The thing about home living “trends” is that they can creep into our subconscious via social media and reality TV, swamping any budding interior designer with a look which is destined to flicker brightly for a short time and then fizzle.
And they are left with the repayments on a renovation that is already out of date.
The good news is that even if you have zero talent for finding the perfect couch or light fitting, there are tricks of the trade that can help you pull together an understated but ever-so-stylish look which will outlive the fashion mags and save you big dollars on regular updates.
“It’s best to stay strong and true to yourself and not let the temptation of trends control the design decisions you make,” says Antra Lanskis, director of interior design firm Taupe-ology.
“I always tell clients that everything they choose needs to have meaning for them because we respond to objects, not only in a design sense but also in an emotional sense. Everything needs to be able to add value to our life in terms of comfort as well as style.”
For Lanskis, the current passion for all things Danish in interior design trends is a perfect example of this trend trap.
“I would never do my entire house in Denmark because I’m not Danish. However I might choose a beautiful piece, like an Arne Jacobsen Swan or Egg Chair and put that next to a beautiful reading light from the Italian design firm Artemide.”
For Lanskis, a successful home interior should be like a great dinner party. “I really don’t think any trends should be followed except for conviviality and reality,” she says.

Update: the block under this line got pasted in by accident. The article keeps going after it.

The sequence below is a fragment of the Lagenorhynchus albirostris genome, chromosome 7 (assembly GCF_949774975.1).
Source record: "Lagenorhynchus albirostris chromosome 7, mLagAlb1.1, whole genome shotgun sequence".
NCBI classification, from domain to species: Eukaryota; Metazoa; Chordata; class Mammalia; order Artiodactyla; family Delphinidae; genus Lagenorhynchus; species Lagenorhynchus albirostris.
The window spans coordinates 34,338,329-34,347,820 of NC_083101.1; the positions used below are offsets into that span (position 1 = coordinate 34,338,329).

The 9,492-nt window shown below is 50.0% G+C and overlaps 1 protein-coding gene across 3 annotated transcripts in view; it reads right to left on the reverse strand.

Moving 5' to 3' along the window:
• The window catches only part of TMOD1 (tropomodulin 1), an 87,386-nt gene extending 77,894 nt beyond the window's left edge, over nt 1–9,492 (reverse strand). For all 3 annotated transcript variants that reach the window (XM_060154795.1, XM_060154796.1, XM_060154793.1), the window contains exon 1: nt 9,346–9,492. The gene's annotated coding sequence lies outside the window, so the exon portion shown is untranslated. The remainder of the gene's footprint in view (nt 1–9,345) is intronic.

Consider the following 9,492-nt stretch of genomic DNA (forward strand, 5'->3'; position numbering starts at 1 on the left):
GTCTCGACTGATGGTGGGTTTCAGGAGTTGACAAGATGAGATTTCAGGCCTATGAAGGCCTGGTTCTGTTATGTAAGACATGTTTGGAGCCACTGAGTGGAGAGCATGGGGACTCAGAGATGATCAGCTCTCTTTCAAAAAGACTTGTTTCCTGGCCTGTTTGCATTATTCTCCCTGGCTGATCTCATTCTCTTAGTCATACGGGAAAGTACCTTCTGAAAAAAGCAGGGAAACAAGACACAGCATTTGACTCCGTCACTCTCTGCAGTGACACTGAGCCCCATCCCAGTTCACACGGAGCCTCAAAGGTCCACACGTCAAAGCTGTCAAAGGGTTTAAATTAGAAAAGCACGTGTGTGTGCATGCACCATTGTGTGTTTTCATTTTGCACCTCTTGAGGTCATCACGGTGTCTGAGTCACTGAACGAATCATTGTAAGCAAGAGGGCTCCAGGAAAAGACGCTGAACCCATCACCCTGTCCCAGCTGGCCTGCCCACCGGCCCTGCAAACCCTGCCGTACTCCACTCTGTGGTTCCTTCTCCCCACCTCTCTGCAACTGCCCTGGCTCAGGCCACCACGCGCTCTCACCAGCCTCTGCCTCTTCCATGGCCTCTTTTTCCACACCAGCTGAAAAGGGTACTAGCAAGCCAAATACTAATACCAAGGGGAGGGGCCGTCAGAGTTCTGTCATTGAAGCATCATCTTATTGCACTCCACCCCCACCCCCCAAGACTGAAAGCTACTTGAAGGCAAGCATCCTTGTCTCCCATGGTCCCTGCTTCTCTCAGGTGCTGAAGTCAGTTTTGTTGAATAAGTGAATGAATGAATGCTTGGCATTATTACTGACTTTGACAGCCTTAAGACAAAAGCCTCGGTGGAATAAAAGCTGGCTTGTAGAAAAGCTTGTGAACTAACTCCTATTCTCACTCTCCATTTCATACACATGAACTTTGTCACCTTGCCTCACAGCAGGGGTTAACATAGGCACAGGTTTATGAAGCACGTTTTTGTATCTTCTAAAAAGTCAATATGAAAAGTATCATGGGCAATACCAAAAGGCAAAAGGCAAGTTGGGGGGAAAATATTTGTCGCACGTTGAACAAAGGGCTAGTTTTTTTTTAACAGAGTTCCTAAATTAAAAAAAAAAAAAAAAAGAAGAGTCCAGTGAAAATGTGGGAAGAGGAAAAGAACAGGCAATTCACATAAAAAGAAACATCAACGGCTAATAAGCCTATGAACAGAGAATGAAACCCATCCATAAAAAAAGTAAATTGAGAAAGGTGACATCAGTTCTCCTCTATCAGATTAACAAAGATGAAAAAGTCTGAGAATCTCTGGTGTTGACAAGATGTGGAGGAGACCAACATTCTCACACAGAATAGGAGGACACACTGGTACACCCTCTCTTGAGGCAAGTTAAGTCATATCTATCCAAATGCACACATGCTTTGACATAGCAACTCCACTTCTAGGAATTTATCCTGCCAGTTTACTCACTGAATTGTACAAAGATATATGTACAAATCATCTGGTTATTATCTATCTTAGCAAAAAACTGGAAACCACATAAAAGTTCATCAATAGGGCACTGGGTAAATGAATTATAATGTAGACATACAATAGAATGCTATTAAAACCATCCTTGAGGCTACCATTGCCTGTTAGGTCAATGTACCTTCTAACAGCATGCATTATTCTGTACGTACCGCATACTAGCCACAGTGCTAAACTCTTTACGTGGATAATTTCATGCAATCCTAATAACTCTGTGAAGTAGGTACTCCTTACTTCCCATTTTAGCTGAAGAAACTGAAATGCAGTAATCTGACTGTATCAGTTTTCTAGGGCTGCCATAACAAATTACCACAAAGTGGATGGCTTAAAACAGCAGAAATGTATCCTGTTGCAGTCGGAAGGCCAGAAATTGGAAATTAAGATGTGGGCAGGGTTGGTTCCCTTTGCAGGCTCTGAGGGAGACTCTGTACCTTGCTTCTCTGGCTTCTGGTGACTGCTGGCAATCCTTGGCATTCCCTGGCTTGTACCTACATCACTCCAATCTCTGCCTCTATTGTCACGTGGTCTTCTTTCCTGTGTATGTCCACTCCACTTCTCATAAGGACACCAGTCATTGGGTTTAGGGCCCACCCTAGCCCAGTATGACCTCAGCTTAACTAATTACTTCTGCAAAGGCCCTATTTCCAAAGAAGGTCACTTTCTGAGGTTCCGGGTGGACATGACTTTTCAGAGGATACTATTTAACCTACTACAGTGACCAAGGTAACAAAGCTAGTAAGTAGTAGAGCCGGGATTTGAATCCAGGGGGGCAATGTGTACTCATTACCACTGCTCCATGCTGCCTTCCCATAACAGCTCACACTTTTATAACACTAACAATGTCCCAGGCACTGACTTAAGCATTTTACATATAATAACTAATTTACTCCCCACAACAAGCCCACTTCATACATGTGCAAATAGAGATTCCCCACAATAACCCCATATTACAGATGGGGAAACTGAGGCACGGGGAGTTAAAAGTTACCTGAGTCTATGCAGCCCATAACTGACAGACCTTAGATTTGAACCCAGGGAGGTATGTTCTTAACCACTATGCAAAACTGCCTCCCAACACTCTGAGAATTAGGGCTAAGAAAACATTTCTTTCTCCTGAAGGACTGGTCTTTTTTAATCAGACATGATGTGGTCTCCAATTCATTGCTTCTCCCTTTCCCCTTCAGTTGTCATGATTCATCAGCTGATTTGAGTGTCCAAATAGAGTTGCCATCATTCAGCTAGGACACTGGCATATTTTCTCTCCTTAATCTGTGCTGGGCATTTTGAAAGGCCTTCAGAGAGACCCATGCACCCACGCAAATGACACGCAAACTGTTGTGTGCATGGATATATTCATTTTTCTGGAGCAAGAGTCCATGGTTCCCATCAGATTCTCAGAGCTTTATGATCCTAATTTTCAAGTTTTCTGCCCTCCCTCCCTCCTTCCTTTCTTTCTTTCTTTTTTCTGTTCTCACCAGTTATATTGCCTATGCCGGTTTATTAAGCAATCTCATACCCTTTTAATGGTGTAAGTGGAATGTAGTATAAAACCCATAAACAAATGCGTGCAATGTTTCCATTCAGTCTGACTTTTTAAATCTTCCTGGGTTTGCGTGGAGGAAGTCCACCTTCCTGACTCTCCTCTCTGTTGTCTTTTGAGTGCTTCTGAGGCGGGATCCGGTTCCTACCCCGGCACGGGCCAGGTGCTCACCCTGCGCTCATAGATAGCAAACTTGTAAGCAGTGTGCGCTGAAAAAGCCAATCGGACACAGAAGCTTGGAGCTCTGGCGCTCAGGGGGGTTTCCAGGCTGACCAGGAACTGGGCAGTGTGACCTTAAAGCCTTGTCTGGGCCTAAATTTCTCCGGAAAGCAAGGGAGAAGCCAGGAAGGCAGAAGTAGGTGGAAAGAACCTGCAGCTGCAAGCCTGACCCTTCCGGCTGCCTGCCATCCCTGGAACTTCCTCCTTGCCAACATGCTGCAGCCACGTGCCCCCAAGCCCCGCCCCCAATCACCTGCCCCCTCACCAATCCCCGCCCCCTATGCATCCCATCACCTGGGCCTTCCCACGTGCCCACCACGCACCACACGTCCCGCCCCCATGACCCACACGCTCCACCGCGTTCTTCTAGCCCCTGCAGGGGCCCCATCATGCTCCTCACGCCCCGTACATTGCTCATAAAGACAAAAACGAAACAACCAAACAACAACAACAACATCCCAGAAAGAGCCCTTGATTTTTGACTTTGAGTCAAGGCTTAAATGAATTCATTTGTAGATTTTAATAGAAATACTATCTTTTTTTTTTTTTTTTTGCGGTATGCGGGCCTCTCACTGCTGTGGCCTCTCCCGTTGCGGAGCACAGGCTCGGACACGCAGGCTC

Susi Leeton of Susi Leeton Architects says the goal for any house or interior design brief should be “to create spaces that present an atmosphere of considered living”.
So anyone thinking of selling their home should always, “de-clutter first and think about the ideal way that people would like to live,” Leeton says.
For renters, Leeton says an easy and effective way to make the property feel like your own home is to place a special chair or a stunning painting on the wall. She says this always makes a space feel very unique and peaceful, and can draw the eye away from a hideous carpet or curtains.
Like Lanskis, Leeton is also a fan of Artemide lights. Leeton recommends their Tab light, which she says throws the perfect amount of light for reading and is impossibly stylish with its slick line and simple structure.
Here are the tips on which trends to follow and which to avoid from Susi Leeton of Susi Leeton Architects:
Trends to follow
- Textures such as linen or velvet must be in the same tones. They can be in luscious dark colours or fresh light colours, but they must be in the same tonal range of either deep, mid-tone or light.
- Natural materials and beautiful handmade materials in natural fibres.
- Matt is in for both black and white taps.
- Bronze or brass fixtures and fittings rather than stainless steel.
Trends to avoid
- Anything shiny and very “1990s”.
- Stainless steel.
- Aluminium windows.
- Cheap synthetic pillow fabrics.